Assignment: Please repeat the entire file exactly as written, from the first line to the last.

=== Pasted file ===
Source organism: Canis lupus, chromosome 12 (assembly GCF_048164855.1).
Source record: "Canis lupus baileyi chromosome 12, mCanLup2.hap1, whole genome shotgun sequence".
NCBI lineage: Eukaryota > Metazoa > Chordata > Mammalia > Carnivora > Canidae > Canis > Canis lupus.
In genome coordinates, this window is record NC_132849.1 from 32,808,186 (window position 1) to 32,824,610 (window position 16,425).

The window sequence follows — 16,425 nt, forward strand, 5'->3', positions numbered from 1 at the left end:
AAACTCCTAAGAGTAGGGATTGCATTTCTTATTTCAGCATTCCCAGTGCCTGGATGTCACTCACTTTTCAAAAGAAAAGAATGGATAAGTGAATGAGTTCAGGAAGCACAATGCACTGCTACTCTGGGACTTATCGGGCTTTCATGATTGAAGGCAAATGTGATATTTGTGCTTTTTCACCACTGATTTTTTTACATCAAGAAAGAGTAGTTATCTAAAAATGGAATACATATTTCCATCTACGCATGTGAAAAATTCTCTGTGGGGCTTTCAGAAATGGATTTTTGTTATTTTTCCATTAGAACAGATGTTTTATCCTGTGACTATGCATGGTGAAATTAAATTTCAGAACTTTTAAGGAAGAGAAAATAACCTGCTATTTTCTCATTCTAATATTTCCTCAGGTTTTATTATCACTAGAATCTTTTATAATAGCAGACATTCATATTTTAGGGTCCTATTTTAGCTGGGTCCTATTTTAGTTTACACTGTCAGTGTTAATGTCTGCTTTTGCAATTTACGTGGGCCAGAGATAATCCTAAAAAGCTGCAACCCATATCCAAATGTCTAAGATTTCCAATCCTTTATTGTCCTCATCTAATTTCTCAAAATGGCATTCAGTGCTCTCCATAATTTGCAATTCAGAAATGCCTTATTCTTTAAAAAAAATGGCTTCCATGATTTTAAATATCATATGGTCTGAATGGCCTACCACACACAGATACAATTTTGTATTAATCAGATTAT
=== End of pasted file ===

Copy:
Source organism: Canis lupus, chromosome 12 (assembly GCF_048164855.1).
Source record: "Canis lupus baileyi chromosome 12, mCanLup2.hap1, whole genome shotgun sequence".
NCBI lineage: Eukaryota > Metazoa > Chordata > Mammalia > Carnivora > Canidae > Canis > Canis lupus.
In genome coordinates, this window is record NC_132849.1 from 32,808,186 (window position 1) to 32,824,610 (window position 16,425).

The window sequence follows — 16,425 nt, forward strand, 5'->3', positions numbered from 1 at the left end:
AAACTCCTAAGAGTAGGGATTGCATTTCTTATTTCAGCATTCCCAGTGCCTGGATGTCACTCACTTTTCAAAAGAAAAGAATGGATAAGTGAATGAGTTCAGGAAGCACAATGCACTGCTACTCTGGGACTTATCGGGCTTTCATGATTGAAGGCAAATGTGATATTTGTGCTTTTTCACCACTGATTTTTTTACATCAAGAAAGAGTAGTTATCTAAAAATGGAATACATATTTCCATCTACGCATGTGAAAAATTCTCTGTGGGGCTTTCAGAAATGGATTTTTGTTATTTTTCCATTAGAACAGATGTTTTATCCTGTGACTATGCATGGTGAAATTAAATTTCAGAACTTTTAAGGAAGAGAAAATAACCTGCTATTTTCTCATTCTAATATTTCCTCAGGTTTTATTATCACTAGAATCTTTTATAATAGCAGACATTCATATTTTAGGGTCCTATTTTAGCTGGGTCCTATTTTAGTTTACACTGTCAGTGTTAATGTCTGCTTTTGCAATTTACGTGGGCCAGAGATAATCCTAAAAAGCTGCAACCCATATCCAAATGTCTAAGATTTCCAATCCTTTATTGTCCTCATCTAATTTCTCAAAATGGCATTCAGTGCTCTCCATAATTTGCAATTCAGAAATGCCTTATTCTTTAAAAAAAATGGCTTCCATGATTTTAAATATCATATGGTCTGAATGGCCTACCACACACAGATACAATTTTGTATTAATCAGATTAT